Winchester Cathedral is home to a rich collection of rare and beautiful artefacts, each with a special place in its long and fascinating history. These outstanding national treasures form an important record of all aspects of the life of the building and its people, and are part of a unique heritage which we seek to share and conserve for the future.
This beautiful 17th-century library includes a collection of almost 2000 rare books bequeathed by the Bishop of Winchester, George Morley (1598-1684), and still boasts its original carved shelves. Morley also left money to buy ‘two globes of the best and largest size’, one terrestrial and once celestial. You can find the Library in the South Transept as part of the Kings and Scribes: The Birth of a Nation exhibition.
The ancient, polished dark stone font, with its carvings of the miracles of St Nicholas, the kindly children’s saint, is one of the Cathedral’s greatest treasures. It was brought from Tournai, in modern Belgium, in the 12th century, and has been in constant use ever since. You can find it on the north side of the Nave.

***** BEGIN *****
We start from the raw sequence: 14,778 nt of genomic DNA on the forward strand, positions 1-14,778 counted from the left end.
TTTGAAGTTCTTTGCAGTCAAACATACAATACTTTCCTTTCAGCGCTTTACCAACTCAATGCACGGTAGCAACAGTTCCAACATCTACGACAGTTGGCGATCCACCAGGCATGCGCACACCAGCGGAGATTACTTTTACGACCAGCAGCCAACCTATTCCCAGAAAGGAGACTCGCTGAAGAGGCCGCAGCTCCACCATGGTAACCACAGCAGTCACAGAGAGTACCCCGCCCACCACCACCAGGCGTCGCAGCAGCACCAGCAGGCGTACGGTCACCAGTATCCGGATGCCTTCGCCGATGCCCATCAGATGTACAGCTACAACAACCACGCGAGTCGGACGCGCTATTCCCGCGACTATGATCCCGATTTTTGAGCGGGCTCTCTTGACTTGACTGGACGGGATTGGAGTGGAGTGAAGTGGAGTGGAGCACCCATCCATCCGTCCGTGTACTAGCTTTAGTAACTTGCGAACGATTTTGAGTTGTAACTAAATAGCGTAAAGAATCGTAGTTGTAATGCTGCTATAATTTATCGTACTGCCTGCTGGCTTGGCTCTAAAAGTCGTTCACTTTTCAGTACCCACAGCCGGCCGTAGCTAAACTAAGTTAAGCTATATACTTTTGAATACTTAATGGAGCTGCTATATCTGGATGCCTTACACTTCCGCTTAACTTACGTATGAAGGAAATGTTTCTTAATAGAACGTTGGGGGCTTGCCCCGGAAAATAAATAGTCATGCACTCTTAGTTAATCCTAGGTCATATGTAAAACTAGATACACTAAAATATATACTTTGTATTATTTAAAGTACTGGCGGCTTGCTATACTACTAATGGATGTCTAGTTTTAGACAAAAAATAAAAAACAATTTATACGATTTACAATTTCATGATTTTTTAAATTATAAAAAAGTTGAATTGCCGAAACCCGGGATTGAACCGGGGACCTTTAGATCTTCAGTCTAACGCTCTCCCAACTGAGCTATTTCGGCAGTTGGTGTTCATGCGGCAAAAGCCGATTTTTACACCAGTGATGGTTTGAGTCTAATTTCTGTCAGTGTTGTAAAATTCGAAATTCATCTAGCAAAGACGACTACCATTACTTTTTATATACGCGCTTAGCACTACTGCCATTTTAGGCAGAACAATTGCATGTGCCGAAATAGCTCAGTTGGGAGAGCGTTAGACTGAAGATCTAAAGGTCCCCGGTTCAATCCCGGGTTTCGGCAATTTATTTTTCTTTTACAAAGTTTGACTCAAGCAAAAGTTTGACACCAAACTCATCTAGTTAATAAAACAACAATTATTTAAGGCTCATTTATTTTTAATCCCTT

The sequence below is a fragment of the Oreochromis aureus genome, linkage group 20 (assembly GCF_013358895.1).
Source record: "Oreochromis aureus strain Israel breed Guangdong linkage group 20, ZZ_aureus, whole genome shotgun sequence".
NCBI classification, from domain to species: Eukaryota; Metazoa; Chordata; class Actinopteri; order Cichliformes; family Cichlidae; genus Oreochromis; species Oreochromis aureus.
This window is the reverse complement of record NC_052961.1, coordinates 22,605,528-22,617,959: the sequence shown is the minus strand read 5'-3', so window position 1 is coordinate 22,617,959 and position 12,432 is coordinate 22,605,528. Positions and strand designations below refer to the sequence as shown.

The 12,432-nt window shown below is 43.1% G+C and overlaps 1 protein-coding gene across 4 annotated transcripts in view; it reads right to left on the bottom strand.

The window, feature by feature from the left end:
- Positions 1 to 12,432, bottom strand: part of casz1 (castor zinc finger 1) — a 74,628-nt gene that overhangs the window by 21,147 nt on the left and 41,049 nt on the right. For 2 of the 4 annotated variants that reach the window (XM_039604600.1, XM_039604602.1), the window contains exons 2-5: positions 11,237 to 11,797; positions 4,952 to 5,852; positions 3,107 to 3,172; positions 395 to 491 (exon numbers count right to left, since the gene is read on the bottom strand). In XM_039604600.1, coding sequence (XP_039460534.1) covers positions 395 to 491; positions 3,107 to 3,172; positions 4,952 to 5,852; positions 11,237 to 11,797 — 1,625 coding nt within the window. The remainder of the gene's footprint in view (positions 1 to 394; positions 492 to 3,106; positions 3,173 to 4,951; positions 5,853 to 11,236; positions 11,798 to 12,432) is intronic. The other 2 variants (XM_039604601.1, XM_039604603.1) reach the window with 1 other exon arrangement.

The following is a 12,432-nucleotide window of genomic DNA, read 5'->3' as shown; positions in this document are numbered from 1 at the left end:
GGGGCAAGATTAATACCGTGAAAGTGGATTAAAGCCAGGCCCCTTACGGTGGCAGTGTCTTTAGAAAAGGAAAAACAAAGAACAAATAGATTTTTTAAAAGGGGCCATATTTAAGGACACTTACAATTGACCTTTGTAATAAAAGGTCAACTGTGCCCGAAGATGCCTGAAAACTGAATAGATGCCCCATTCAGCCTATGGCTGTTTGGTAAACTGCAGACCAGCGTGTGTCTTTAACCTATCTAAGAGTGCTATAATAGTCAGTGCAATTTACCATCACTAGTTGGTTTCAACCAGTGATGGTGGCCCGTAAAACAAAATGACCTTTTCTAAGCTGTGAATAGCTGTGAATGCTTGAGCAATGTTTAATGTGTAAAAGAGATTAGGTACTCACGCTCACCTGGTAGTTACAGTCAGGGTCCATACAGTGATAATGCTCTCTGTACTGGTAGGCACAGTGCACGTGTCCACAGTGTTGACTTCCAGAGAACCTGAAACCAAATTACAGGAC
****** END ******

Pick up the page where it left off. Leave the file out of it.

Kings and Scribes: The Birth of a Nation is a stunning three-level exhibition, part-funded by the National Lottery Heritage Fund. The exhibition houses some of the Cathedral’s greatest treasures including all four volumes of the Winchester Bible. It also contains a charming 15th-century sculpture of the Madonna and Child and an imposing head of God the Father, both part of the original medieval statuary of the Great Screen.
The Winchester Bible is the largest and perhaps finest of all surviving 12th-century English bibles. A single scribe wrote out its entire text in Latin, while artists worked on its exquisitely illuminated capital letters. The glowing colours, including gold and lapis lazuli, are as intense today as 800 years ago.